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A snapshot of financial complaints from the military

Did you know we’ve received more than 5,000 complaints from servicemembers, veterans, and their families? By and large, statistics for complaints submitted by the military track with those of the population at large. But these complaint statistics aren’t just numbers to us: they represent military members and their families and we know the impact consumer financial issues can have on their quality of life.

Read the report: A snapshot of complaints from the military.

In one complaint, an active-duty airman received permanent change of station orders in April 2012 – meaning he had no choice but to move – and tried to get approval from his mortgage servicer to sell his house in a short sale. In August, the company denied his request. He contacted his judge advocate to find out his rights; the judge advocate contacted the CFPB and learned about the guidance we had issued to clarify what mortgage servicers should do when contacted by a servicemember who has received PCS orders.

Based on that guidance, the judge advocate advised the airman to submit a complaint to us. We monitored the complaint and helped address the issues raised in the complaint. After previously denying the short sale, the company re-reviewed the airman’s request and approved it.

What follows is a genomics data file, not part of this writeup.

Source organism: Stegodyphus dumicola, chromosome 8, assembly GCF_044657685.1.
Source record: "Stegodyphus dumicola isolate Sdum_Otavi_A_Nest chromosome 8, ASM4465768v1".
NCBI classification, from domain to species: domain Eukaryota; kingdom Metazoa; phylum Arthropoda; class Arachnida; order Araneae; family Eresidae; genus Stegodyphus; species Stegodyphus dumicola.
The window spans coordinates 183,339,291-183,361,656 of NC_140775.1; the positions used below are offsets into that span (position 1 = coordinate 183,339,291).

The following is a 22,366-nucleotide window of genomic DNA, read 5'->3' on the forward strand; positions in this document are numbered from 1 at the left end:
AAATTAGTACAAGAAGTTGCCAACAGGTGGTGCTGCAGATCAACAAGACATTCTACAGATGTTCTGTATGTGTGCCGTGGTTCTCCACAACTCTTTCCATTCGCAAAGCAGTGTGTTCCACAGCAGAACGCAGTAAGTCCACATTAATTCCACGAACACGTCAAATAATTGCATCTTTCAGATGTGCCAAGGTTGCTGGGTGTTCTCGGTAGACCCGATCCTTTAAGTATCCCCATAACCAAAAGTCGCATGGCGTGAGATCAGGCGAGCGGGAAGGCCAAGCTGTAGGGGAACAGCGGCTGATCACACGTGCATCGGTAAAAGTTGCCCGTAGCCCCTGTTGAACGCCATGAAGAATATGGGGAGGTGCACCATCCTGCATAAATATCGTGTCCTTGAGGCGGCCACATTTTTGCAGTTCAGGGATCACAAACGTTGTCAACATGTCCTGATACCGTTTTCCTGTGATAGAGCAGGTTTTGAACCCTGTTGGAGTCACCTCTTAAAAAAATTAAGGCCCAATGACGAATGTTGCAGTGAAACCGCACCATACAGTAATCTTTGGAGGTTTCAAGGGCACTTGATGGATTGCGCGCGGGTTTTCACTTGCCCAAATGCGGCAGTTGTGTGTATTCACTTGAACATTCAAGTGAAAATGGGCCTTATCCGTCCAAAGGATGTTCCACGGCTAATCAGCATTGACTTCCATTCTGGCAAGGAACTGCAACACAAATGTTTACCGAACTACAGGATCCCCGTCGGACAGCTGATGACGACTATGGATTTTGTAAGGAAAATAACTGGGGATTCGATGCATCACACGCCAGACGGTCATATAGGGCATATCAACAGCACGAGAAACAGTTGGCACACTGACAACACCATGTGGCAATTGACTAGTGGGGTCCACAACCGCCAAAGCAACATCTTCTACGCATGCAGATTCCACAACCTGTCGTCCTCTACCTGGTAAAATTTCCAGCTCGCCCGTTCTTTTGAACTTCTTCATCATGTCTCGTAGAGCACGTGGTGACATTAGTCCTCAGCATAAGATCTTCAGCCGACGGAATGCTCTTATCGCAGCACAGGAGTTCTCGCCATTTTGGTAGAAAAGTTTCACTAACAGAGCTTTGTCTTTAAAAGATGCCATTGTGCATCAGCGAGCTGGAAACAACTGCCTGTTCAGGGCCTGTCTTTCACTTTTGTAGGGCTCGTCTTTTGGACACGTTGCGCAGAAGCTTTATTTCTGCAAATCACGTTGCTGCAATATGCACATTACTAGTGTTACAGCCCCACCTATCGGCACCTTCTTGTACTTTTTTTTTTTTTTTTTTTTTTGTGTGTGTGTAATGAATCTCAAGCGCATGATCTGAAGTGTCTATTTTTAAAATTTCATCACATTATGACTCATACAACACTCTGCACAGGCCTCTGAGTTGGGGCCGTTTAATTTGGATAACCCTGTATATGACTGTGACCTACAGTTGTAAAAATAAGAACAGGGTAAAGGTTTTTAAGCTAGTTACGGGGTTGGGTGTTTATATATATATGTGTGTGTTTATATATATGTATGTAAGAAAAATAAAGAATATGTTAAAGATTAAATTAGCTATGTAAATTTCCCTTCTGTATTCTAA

In another complaint, an active-duty army officer had been told by her student loan servicer that they were going to terminate her SCRA rights unless she provided a new set of orders that contained an end date. As an officer, she did not have orders with an end date, so the servicer terminated her interest-rate protection while she was still serving on active duty. The consumer complained to the CFPB and even before the complaint was routed to the relevant enforcement agency, a representative from the Office of Servicemember Affairs was able to communicate with the servicer and ensure the rate was reinstated.

We want to hear from active-duty, guard, reserve, retirees, family members, and veterans – the whole military community. And we want you to know you can contact us with questions or complaints about consumer financial products and services. We can’t guarantee what the results will be, but we will bring your concerns to the attention of companies, help address your complaints, and work with other federal and state agencies on improving consumer protection for the military.

I am proud to lead a team that works day in and day out on consumer financial challenges affecting military personnel, veterans and their families. We learn about their financial challenges by traveling to military installations across the country, talking directly to servicemembers, veterans and their families and by monitoring the complaints they submit to us, as those complaints can identify the pain points for military families in their consumer financial dealings.

To submit a complaint, visit

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